People’s Church is a model of a healthy congregation: Intentional, talented, energetic, resilient, and agile. The proportion of members who are actively involved is very high (over 65%), and the volunteer spirit (whether for manual labor, care-giving, or serving on committees and ad-hoc teams) is strongly indicative of the church’s coherence. I would also call this a high-expectation congregation. They are intentional about all aspects of congregational life: from Sunday services and religious education to governance, community outreach, partner church initiatives overseas, and emerging ministries (e.g. young adult programming). The three most controversial issues in UU congregations (“joys & concerns”; spoken announcements; and theological diversity) are not contentious here, because they have thoughtfully considered, and agreed upon, how to be different together, toward achieving the common good. In describing this congregation as “high-expectation”, I’m not suggesting the Navy Seal model — wherein “only a very few are good enough”. Rather, People’s Church members encourage, foster, and celebrate the best in one another. They are well-grounded amidst the uncertainties of ministry-transition. While still adapting to some financial and staffing challenges, the ethic of good will and trust over-arches the particularities of any given situation.
Does People’s Church have ongoing challenges? Indeed! Like many UU congregations, People’s Church is asking, “How shall we be in the world, yet not of the world? Can our church serve as a beacon of worth and dignity, while being imbedded in a regional culture whose values may sometimes be at odds with ours? Can a UU congregation in SW Michigan be pluralistic, while remaining strongly aligned to the values of our free faith?” I’ve suggested to the congregation, and would also suggest to prospective candidates, that asset-based thinking will be crucial. If People’s Church is to build new ministries and engage those expressions of theology, ethnicity, sociology, etc. which are traditionally under-represented among UU’s, these efforts must build upon our existing strengths – by re-claiming, energizing, and amplifying what is already working very well.
A word about the regional context of Southwest Michigan. Greater Kalamazoo is a bundle of cultural bonanzas and surprises awaiting discovery. Little did I imagine, just six months ago, that Kalamazoo would offer to me and my wife opportunities in just one year to:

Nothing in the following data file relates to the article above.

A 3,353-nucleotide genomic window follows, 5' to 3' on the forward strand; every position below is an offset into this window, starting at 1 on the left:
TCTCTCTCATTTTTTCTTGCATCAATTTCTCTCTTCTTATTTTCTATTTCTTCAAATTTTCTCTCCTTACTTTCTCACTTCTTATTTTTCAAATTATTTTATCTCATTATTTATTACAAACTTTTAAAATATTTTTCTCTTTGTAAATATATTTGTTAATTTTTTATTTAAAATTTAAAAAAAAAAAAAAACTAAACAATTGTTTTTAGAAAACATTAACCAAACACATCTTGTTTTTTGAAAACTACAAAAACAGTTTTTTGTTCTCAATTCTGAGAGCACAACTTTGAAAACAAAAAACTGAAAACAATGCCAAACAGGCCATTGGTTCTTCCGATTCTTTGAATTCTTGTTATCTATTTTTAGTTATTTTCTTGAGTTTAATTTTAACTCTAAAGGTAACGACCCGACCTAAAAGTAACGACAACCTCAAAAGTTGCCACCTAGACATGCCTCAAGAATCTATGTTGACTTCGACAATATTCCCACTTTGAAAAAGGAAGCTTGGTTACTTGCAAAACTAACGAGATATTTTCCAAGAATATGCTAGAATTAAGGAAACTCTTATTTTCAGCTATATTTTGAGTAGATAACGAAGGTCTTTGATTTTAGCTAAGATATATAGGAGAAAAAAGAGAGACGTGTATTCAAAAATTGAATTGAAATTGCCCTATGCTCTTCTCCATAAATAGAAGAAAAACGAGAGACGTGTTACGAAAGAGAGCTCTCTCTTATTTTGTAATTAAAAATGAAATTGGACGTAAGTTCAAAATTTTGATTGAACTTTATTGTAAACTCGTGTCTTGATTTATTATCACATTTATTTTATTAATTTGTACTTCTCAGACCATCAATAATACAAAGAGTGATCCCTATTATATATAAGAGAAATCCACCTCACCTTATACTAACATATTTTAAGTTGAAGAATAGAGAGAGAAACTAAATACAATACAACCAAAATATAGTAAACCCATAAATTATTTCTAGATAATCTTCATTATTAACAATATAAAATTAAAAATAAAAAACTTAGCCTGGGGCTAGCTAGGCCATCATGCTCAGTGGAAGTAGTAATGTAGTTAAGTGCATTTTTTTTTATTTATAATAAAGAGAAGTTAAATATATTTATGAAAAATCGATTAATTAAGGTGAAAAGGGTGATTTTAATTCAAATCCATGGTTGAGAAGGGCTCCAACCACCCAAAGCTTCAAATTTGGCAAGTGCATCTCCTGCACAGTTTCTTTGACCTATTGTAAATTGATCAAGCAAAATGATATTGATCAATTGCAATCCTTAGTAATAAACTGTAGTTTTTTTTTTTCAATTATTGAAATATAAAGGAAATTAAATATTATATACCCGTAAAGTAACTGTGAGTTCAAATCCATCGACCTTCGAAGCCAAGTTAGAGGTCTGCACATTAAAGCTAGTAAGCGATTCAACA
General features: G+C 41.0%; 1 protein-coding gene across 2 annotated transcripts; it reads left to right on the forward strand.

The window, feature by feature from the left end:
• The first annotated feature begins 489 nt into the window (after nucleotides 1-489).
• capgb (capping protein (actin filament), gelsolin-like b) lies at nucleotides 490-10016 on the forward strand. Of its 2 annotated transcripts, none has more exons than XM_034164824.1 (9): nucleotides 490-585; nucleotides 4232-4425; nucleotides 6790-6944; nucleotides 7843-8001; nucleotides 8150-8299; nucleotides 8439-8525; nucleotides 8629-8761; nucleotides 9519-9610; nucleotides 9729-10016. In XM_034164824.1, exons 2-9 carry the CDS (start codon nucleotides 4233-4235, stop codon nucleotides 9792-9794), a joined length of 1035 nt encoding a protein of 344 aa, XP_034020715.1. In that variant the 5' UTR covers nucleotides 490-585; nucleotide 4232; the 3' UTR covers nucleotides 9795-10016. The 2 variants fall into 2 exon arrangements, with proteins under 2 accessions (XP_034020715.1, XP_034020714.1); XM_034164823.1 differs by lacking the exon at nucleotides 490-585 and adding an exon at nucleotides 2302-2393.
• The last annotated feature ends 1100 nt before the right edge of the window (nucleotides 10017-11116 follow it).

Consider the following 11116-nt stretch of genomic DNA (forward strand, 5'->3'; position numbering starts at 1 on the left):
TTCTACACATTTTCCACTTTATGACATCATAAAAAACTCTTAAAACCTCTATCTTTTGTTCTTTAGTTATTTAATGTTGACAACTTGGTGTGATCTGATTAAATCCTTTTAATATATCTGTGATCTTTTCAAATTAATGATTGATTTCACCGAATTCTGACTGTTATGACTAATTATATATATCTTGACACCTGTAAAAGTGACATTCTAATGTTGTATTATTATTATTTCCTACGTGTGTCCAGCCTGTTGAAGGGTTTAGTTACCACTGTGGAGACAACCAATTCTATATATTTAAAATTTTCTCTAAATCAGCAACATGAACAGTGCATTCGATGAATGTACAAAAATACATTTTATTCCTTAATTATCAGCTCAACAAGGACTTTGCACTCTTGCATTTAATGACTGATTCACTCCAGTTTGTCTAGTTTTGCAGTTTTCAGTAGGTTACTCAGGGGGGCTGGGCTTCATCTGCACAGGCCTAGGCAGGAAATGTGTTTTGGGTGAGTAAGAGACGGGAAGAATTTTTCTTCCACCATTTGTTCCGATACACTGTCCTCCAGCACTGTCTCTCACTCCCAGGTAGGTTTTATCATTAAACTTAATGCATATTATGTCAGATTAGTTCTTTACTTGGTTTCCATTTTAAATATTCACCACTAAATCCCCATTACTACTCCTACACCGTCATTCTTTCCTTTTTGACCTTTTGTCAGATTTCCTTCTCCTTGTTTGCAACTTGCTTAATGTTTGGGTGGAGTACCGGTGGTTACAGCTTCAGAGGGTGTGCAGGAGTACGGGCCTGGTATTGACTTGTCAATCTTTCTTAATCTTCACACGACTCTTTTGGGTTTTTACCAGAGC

Visit art galleries, botanical gardens, and museums comparable to the best in Europe;
Attend operas on par with La Scala in Milano, and dramatic / musical theatre equal to Broadway;
Sing the choral music of Mendelssohn (“Elijah”) and Brahms (“Ein Deutsches Requiem”) in concerts with world-class soloists / maestros / orchestras.
Hear the brass of the Chicago Symphony, and the musicianship of maestro Riccardo Muti.
Feast on Hogzilla BBQ—a local specialty equal to the best anywhere!
People’s Church awaits your enthusiasm and dedication. I would welcome the chance to chat further with ministerial candidates who wish to give me a call. My best wishes to you in your search process!
Rev. David A. Johnson, Interim Minister, People’s Church (August 2014 – July 2015)
e-mail: email@example.com tel. 269-330-8495
Update: Our interim minister David Johnson experienced a mild stroke in early December while he was out of town. After 4 weeks of rehabilitation therapy he returned to Kalamazoo to continue his service to the church and would be glad to speak with interested ministers.
Letter from our Director of Religious Education and Co-chair of Heartland LREDA
Dear Prospective Minister,
I am excited to welcome you to our congregation at People’s Church. This is my 18th year at People’s Church and 13th year as the DRE. I think you’ll find that we have a wonderful, welcoming community that offers many opportunities for religious growth, service and learning. Our lifespan religious education program is an integral part of our church community.
Our program for children and youth has 140 registered participants and an average attendance of 70-80 each week. After 15 years of using a pillar curriculum model, we decided to use this time of transition to explore different models. This year we are using Tapestry of Faith curriculum with great success with all ages; the exception is for our middle school youth who alternate between OWL and Coming of Age programs. We offer OWL classes for each age group in a rotation and have a variety of trained facilitators for each of those classes.
People’s Church has an active group of about 20 youth who are involved in regional youth activities as well as within our own congregation. We appreciate their contributions in the Sunday service reading the chalice lighting words each week as well as helping in all church activities such as our annual bazaar. Our youth enjoy sleepovers, social justice projects, participating in youth conferences, trips to Lake Michigan and just hanging out together.